Dori Coplan loves the theater.
The 16-year-old Beth Tfiloh Dahan Community School junior has acted in “Thoroughly Modern Millie” and in the “Spring One Acts.” She’s rehearsing now for her school’s production of “Brigadoon,” but instead of playing Frank the bartender, her part will be Frankie the bartender.
Dori loves plays and musicals so much that she went to downtown’s classic Hippodrome Theatre last fall to see “The Million Dollar Quartet.” She went the next month for “The Nutcracker.” Then she went again on a freezing cold January night so she could enjoy the opening show of “Beauty and The Beast” — from the balcony.
Dori also got to see these shows for free, but she had a job to do. She was on assignment to write reviews. While intently watching and scribbling notes in the darkened theater, she knew that veteran theater critic Geoffrey Himes was sitting a few seats to her right. But Himes was not reviewing the play; he was going to be reviewing Dori’s review.
That’s what students such as Dori do in the Young Critics Program, a writing course organized by the Hippodrome Foundation, Inc. (HFI), the non-profit partner of the Hippodrome Theatre. The Young Critics Program is designed to enhance and develop critical writing skills and foster an appreciation of live theater in high school juniors and seniors.
Dori had her work to do that Tuesday night, but she was also worried about a math test the next morning. Her draft review was due on Sunday.
Just before the show, she joined nine other students in a backstage room, where Himes led a discussion about writing reviews and criticism. A tall, imposing figure, the St. Nick look-alike could have come from Central Casting. But he’s not an actor. Himes has been writing music, theater and film criticism for 38 years for the Baltimore City Paper, the Patuxent newspapers, The Baltimore Sun, Baltimore Magazine and many other publications.
Dori listened intently during the class, content to let Himes and the other students take their unrehearsed speaking parts, but finally she made her grand entrance to make a point about writing reviews.
“I sort of go with my gut feeling. Did I like it or not? And why? And then I go from there,” she shared with Himes and the class.
Dori has to attend classes and three productions during the semester and write three drafts of each review. The final review is posted on the Hippodrome Foundation’s website.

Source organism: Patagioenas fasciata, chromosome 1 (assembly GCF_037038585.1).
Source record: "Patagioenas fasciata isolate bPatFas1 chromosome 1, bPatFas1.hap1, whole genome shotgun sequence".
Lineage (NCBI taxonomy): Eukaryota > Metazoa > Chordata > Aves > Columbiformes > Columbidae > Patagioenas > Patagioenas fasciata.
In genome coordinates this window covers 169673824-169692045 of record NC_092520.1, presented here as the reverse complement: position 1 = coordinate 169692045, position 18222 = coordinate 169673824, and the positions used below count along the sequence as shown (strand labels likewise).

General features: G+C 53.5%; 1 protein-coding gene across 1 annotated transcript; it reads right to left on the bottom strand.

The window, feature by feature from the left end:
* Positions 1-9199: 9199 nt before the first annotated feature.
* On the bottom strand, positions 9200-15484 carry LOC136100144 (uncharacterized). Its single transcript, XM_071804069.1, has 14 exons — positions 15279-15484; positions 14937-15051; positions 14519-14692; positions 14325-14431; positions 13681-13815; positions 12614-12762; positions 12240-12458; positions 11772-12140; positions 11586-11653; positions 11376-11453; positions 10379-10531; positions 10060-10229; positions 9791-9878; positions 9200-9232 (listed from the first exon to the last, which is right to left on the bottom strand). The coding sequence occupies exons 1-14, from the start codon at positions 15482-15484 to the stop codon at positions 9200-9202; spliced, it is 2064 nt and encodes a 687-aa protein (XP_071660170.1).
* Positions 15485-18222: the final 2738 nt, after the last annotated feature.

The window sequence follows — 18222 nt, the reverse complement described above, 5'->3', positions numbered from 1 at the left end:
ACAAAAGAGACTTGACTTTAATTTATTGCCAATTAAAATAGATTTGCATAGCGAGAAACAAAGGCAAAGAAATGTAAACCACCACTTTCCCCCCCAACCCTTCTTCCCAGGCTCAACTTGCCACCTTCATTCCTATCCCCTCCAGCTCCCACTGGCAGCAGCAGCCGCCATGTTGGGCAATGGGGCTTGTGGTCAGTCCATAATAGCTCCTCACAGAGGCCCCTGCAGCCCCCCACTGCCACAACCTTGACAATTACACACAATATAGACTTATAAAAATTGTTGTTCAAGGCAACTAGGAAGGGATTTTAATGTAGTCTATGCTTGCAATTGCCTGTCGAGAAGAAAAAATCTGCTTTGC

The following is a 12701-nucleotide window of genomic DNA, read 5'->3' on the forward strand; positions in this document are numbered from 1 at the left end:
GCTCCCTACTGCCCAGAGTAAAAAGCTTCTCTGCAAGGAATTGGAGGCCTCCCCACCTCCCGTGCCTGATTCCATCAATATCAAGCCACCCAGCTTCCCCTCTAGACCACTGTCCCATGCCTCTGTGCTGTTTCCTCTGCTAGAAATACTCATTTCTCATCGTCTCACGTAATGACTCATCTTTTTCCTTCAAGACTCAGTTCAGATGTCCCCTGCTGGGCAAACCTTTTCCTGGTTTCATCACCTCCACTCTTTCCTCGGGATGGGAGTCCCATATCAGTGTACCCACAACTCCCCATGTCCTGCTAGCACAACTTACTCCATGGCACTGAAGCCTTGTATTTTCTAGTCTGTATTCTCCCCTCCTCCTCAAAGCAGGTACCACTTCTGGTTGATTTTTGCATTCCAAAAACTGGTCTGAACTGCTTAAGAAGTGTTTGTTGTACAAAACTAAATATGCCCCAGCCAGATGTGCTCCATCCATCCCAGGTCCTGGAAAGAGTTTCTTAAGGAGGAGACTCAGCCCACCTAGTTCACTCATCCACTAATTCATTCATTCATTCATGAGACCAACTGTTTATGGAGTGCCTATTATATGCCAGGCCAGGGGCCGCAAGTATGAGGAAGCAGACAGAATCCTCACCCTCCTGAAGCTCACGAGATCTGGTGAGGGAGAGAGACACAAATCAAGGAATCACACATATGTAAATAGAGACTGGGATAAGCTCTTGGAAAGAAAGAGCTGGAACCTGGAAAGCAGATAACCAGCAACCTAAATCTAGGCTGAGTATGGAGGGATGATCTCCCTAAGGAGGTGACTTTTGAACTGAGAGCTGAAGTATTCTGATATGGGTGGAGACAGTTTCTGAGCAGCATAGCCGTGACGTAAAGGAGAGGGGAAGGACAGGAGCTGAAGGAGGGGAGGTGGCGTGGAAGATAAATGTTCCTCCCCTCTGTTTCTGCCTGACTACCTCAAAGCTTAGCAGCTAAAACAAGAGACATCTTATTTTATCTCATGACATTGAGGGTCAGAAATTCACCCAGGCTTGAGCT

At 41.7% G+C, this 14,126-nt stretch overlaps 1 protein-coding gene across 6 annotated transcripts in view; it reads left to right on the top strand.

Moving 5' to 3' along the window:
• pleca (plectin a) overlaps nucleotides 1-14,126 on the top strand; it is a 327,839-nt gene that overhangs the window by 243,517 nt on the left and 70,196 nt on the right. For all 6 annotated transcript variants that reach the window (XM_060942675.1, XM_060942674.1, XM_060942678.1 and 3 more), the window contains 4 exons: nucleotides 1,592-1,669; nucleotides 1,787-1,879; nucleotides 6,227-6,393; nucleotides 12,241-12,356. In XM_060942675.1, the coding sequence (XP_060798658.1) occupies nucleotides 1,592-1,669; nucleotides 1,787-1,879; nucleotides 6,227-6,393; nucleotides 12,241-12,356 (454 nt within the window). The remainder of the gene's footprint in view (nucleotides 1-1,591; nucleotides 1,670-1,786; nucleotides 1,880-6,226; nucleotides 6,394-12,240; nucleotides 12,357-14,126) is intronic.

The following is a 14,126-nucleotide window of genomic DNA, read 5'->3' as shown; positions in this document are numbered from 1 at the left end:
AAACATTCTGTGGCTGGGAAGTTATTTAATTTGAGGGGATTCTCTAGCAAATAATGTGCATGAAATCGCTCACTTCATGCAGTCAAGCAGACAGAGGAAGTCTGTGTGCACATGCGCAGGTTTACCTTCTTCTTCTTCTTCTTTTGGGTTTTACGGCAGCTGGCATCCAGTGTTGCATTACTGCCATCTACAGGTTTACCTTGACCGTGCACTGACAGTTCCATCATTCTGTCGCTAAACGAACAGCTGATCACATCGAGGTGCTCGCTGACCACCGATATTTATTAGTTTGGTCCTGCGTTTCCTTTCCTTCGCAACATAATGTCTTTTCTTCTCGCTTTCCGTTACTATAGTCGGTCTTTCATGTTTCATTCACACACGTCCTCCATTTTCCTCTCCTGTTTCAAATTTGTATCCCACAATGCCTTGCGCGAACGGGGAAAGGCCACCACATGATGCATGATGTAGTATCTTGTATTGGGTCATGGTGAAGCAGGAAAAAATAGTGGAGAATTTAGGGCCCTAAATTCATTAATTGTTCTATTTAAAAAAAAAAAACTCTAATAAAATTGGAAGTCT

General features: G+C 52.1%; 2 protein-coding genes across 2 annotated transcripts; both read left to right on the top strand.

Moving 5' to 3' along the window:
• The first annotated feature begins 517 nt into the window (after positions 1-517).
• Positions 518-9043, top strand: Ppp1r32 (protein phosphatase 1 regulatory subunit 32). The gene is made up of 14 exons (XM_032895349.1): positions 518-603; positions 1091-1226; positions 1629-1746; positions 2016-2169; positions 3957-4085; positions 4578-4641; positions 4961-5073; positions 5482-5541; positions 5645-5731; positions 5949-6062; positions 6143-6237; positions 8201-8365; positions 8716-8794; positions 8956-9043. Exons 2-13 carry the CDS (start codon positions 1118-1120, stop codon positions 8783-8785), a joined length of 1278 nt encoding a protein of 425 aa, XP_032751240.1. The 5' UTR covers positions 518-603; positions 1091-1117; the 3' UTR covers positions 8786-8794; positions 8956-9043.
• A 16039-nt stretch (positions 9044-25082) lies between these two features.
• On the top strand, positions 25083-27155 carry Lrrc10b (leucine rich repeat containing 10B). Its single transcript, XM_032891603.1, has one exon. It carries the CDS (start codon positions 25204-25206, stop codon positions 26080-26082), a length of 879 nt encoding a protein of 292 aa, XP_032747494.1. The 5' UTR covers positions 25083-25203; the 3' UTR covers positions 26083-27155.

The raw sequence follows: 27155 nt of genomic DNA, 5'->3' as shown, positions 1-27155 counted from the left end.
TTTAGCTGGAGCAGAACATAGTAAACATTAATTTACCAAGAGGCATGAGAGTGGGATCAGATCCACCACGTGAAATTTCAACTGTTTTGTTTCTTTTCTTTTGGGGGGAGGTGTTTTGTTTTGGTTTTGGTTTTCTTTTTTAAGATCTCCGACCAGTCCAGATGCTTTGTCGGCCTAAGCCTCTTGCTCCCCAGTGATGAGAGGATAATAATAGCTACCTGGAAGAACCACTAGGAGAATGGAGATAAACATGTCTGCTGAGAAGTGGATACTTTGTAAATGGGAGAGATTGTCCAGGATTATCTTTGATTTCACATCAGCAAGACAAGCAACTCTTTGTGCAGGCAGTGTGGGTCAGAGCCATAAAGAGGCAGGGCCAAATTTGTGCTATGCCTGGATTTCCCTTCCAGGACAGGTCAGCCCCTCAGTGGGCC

“This is a perfect blend between writing and theater,” Dori told the JT.
She really liked “Million Dollar Quartet,” but said it was difficult to review “The Nutcracker” because it was a ballet, and she found herself staring blankly at her computer screen.
Himes was clear about the course’s purpose.
“What I want to get across to them is the importance of rewriting. This is more of a writing course than it is a theater course,” she said.
Barbara Wirsing, HFI’s education director added, “We like to provide opportunities to enrich their understanding of the arts. This gives them exposure and a career angle, showing them what other doors are possible in the field.”
Here’s a portion of what Dori wrote in her first draft:
“But when Belle halts singing and Gaston haughtily saunters on stage, the audience suddenly becomes more captivated with the number. Hager, in his tight, fitted crimson top, black velvet breeches and matching cape, visually encapsulates the animated, childhood Gaston. As he pauses center stage, he begins to comedically pose by patting his hair, flexing and kissing his biceps, and grunts ‘Hutzah!’ to which the audience laughs. Gaston keeps the audience laughing throughout the show not only through his egocentric actions but also his idiocy. At one point, he conceitedly pronounces rendezvous as ‘Ren-des-vuses.’ The audience once again erupts in laughter.”
She concluded by writing that the show “successfully blends childish cartoons with a mature show to successfully entertain every member of the audience. From Gaston’s comical remarks to Belle’s graceful vocals, ‘Beauty and the Beast’ is a show to see.”
Dori lives with her parents, Lisa and Michael Coplan, in Park Heights. She previously attended Yeshivat Rambam. Last summer, she participated in the University of Maryland Young Scholars Program. She hopes to attend Williams College in Massachusetts and plans to double major in theater and sociology.
Another Beth Tfiloh graduate, Max Spitz of Owings Mills, enjoyed his exp-erience as a Young Critic so much that he is a theater major. The Northwestern University freshman said, “Ideally I hope to be able to perform.”
Spitz’s experience as a Young Critic helped him gain an internship at the Hippodrome Foundation at the end of his junior year of high school, mainly doing grant writing and research.
The Young Critics Program is just one of many free educational and outreach programs sponsored by HFI, whose mission is to maximize community access to the France-Merrick Performing Arts Center through free outreach and education programs. Young Critics is only one of many programs that benefit Beth Tfiloh students. HFI sponsors many master classes at Beth Tfiloh, which involve taking a professional member of a traveling production to the school to teach a class on acting or dancing.